John 3: 16 – 17 For God so loved the world
We saw yesterday how Nicodemus came to Jesus by night. Jesus probed Nicodemus’ understanding of what he was preaching and found that he knew little of it. Indeed, Nicodemus struggled to believe what Jesus was saying. Importantly, though, he didn’t dismiss Jesus out of hand. He stayed to listen and heard a vital message of salvation.
For God so loved the world that he gave his one and only Son, that whoever believes in him shall not perish but have eternal life. For God did not send his Son into the world to condemn the world, but to save the world through him.
When we read these words, we need to remember the context. St John is punctilious in his story-telling. This passage doesn’t tell us anything about how Jesus will save the world, because at this point in the narrative both crucifixion and resurrection are in the future. However, St John knows what comes later, and the theology he presents here agrees with it.
We can read the words as part of the Passion narrative, with St John’s understanding of the cross and the empty tomb, or we can read them as a part of the story of Nicodemus where the future is still mysterious. Today, I’m going to read them as part of the story of Nicodemus, because his ignorance and scepticism have much to teach me about my own shortcomings.
Imagine hearing these words for the first time. The person speaking them is a controversial rabbi. He’s disrupted temple business, he’s baptising people and gathering disciples, and he’s working miracles. And now he’s talking in riddles.
God so loved the world. No problem. Genesis tells us that God created the world and that he saw that it was good. I believe that God created the world – not quite as Genesis describes, but through a set of physical laws including evolution. As a scientist, I’d be hard pressed to deny the evidence of evolution. But – oops – Nicodemus argued against being born again as being contrary to all the evidence. I must keep an open mind. Even better, I must remember to trust in Jesus.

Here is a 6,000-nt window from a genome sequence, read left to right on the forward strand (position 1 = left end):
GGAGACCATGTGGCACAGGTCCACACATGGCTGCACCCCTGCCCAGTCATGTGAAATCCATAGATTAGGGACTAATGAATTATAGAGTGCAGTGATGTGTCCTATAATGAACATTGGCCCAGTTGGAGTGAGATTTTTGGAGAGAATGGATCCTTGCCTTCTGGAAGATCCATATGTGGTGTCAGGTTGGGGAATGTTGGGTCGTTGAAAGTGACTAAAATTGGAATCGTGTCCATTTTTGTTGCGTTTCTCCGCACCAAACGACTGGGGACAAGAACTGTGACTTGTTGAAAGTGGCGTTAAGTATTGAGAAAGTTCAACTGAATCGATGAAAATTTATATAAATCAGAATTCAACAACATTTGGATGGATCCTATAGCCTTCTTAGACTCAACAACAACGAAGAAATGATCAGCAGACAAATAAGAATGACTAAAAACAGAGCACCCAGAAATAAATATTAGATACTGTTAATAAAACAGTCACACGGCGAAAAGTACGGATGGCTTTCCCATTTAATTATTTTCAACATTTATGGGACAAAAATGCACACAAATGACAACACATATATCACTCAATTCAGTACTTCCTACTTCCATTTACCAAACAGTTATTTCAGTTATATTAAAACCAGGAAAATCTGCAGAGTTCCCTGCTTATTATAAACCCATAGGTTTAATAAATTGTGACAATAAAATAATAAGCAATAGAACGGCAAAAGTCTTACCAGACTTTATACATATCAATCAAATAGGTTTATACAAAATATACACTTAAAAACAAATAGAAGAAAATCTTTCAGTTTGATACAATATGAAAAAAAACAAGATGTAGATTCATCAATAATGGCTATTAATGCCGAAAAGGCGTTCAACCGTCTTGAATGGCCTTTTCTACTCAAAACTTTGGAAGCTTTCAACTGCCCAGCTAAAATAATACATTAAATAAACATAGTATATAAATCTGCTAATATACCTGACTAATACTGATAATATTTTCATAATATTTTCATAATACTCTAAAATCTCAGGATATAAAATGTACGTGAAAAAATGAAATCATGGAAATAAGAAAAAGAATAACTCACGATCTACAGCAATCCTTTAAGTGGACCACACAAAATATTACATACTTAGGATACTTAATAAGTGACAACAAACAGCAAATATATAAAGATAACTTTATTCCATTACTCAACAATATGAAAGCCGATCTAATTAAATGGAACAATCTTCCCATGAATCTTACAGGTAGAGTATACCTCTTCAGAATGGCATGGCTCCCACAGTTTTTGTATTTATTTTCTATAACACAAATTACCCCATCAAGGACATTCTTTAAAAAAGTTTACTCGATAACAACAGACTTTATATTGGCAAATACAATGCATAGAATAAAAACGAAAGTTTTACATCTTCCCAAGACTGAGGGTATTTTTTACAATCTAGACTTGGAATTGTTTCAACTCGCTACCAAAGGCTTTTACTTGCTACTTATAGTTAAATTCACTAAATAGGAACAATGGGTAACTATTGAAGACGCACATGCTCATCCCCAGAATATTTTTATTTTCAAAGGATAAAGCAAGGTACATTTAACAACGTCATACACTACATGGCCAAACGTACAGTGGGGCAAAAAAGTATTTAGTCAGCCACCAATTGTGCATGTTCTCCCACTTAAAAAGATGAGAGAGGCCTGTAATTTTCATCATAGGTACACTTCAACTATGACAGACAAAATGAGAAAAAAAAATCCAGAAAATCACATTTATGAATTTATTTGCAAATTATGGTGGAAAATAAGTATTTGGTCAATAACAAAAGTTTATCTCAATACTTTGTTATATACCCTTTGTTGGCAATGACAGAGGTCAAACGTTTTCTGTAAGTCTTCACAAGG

He gave his one and only Son. Who is this one and only Son? I believe Jesus is God’s one and only Son. But part of this study and reading is to understand more profoundly what that means.
That whoever believes in him shall not perish but have eternal life. Eternal life? Pharisees like Nicodemus didn’t believe in a resurrection. Do I? I’ve had a good life, almost my three score and ten years. Coronavirus may extinguish me in the coming months, but I could hardly complain. I’m grateful for my life and for my experience of human love, and for my experience of God’s love. But what about all those people who have been less fortunate? A just God must surely redress the balance somehow? A loving God surely yearns that all his children should be fulfilled? This requires a life beyond this one, so yes, I think I believe in eternal life, and I long to know Jesus’ love more fully.
For God did not send his Son into the world to condemn the world, Condemn the world? What about the promise to Noah? Is the world that bad?
but to save the world through him. Well, there’s plenty wrong with the world from which we need saving. Nicodemus would probably have thought of the Romans, an occupying power in the Holy Land. I think of wars in which my country has played a wicked and murderous role. It would be good to be saved from these things. But I don’t think that’s what Jesus is talking about…
Thank you for your love. Thank you for Jesus. Please help me to trust him and follow him, and grow closer to him every day.
In Jesus’ name,